For a cult filmmaker, writer-director Wes Anderson, below, has done astonishingly well with his latest, "Moonrise Kingdom," a box-office record-breaker that took in a per-theater average of $167,250 over its debut last weekend. By contrast, "Men in Black 3," released the same day, claimed an average of just $16,400.
Of course, "MIB3" ultimately earned $70 million, compared to Anderson's $670,000. But the numbers prove that the offbeat auteur has stayed true to his vision during his career and has a loyal following to show for it. If Anderson were a rock band, he'd be Death Cab for Cutie, not U2.
"Moonrise Kingdom," featuring two unknown 12-year-olds in the lead roles and a supporting cast of Bruce Willis, Edward Norton and Tilda Swinton, opens locally Friday. Here's a guide to Anderson's other unusual films:
Wilson brothers, Owen (who co-wrote) and Luke.
RUSHMORE (1998) -- Anderson more clearly drew his template with this yearning comedy starring Jason Schwartzman as a precocious, lovelorn teenager. Bill Murray, as his depressed rival, entered his "serious" phase here.
THE ROYAL TENENBAUMS (2001) -- The high point of Anderson's career focused on a glamorous, dysfunctional family portrayed by Gwyneth Paltrow, Luke Wilson, Ben Stiller, Gene Hackman and Anjelica Huston. Bittersweet and filled with deep cuts by Elliott Smith and The Rolling Stones, it remains a Gen-X favorite.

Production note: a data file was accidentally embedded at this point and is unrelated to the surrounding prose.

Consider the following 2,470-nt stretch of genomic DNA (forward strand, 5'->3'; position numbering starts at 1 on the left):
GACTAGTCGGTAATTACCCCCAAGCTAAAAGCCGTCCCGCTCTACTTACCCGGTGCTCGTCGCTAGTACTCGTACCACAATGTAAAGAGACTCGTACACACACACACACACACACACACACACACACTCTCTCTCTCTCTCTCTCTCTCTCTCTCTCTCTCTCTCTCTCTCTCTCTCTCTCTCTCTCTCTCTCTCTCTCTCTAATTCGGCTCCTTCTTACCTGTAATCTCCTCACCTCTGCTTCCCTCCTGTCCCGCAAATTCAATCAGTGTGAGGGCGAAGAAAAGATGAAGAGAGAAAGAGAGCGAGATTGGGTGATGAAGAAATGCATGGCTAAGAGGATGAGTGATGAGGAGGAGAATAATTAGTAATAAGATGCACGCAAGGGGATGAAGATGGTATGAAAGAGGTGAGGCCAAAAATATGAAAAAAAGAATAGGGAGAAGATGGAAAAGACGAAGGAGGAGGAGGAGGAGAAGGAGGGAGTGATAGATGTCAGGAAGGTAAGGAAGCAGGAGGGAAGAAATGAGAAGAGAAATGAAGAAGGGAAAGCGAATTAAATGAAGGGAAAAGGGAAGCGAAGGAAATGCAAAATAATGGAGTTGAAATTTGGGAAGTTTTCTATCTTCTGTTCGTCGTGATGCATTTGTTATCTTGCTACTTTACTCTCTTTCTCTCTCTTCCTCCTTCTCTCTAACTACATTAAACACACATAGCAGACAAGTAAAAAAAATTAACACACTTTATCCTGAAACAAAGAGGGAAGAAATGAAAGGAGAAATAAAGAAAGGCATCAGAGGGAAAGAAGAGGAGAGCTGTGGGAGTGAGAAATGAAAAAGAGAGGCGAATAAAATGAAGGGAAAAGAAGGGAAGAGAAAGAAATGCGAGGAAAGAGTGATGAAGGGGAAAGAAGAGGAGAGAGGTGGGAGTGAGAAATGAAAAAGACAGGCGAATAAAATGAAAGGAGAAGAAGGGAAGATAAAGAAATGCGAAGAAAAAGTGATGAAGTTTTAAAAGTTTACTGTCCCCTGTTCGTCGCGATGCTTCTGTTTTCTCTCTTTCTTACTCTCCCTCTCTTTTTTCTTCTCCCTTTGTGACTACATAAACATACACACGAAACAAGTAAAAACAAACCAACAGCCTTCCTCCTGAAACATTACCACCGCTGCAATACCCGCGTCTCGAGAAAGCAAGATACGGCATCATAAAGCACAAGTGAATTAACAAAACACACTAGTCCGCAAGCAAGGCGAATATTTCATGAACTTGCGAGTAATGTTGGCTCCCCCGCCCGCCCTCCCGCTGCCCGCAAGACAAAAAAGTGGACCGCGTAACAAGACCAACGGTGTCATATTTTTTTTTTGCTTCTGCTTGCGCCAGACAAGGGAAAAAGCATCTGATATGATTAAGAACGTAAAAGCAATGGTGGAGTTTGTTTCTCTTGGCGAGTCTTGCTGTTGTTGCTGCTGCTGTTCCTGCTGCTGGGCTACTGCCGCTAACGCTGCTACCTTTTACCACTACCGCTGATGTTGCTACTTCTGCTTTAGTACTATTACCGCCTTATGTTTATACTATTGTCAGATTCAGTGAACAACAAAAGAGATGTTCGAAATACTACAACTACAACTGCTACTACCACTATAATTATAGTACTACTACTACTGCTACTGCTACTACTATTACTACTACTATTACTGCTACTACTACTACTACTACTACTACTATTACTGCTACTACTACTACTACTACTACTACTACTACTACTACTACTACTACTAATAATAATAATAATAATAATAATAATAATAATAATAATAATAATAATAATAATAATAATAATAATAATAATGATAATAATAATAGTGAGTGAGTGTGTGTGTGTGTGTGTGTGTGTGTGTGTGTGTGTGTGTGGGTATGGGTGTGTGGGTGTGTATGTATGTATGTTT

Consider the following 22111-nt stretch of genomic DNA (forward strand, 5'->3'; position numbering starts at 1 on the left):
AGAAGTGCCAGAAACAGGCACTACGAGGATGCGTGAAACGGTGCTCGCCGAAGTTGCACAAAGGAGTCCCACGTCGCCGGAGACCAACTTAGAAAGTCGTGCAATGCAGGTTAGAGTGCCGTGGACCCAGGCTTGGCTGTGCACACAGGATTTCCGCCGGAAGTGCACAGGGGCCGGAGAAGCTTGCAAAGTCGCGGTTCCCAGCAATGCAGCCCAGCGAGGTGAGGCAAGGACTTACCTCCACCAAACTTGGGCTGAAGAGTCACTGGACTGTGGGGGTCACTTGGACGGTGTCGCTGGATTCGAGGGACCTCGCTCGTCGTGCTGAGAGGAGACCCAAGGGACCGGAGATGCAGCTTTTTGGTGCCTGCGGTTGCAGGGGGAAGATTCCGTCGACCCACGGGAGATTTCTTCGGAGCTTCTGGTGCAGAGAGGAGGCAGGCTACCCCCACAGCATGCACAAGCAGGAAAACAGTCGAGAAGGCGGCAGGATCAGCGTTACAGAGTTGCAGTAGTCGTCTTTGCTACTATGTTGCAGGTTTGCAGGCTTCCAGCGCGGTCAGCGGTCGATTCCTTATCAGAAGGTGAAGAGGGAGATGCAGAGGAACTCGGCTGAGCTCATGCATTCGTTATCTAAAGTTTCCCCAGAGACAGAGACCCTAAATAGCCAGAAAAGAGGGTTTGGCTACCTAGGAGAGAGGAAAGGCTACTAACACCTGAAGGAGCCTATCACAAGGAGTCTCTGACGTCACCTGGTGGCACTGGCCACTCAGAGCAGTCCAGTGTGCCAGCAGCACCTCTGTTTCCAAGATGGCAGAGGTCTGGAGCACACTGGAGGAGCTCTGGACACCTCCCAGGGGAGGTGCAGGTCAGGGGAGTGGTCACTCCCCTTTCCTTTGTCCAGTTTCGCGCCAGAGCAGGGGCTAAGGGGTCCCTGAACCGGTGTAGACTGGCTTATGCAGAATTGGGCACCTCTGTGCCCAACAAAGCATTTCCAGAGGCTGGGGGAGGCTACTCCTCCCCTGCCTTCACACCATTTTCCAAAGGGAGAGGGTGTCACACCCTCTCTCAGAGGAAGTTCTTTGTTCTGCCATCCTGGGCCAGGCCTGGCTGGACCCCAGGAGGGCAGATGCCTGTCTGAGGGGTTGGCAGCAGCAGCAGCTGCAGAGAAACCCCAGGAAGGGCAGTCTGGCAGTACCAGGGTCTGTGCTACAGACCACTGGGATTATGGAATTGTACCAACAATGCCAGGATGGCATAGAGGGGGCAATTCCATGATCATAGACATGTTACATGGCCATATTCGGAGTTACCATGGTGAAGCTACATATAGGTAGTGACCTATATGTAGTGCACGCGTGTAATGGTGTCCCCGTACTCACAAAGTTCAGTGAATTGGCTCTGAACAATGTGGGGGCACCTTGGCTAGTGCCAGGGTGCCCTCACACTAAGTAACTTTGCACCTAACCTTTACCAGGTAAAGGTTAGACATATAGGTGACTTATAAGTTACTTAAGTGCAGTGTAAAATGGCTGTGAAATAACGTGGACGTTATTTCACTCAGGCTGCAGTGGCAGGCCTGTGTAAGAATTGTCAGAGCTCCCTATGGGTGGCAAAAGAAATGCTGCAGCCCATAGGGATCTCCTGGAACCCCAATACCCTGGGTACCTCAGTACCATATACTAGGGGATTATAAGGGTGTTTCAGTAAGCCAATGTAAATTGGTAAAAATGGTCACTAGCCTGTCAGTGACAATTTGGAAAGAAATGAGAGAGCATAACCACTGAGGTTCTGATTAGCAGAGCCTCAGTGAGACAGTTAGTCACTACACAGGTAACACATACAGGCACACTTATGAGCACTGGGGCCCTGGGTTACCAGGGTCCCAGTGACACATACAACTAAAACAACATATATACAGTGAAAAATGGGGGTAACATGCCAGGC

THE LIFE AQUATIC WITH STEVE ZISSOU (2004) -- Murray, as an eccentric oceanographer, forms a love triangle with Owen Wilson and Cate Blanchett in a comedy-drama that many regarded as a disappointment. Its ingenious set design -- a cutaway sea vessel resembling a life-size dollhouse -- reappears somewhat in "Moonrise Kingdom."
THE DARJEELING LIMITED (2007) -- A throwaway, although Wilson, Schwartzman and Adrien Brody are convincing as estranged brothers who reunite in India. Huston shows up briefly as their not-very-motherly mother.
FANTASTIC MR. FOX (2009) -- Anderson's foray into puppet animation became a critical hit, thanks to its mix of smart dialogue and kid-friendly whimsy. George Clooney and Meryl Streep played the lead voices, while Murray, Schwartzman, Wilson and others rejoined the Anderson troupe.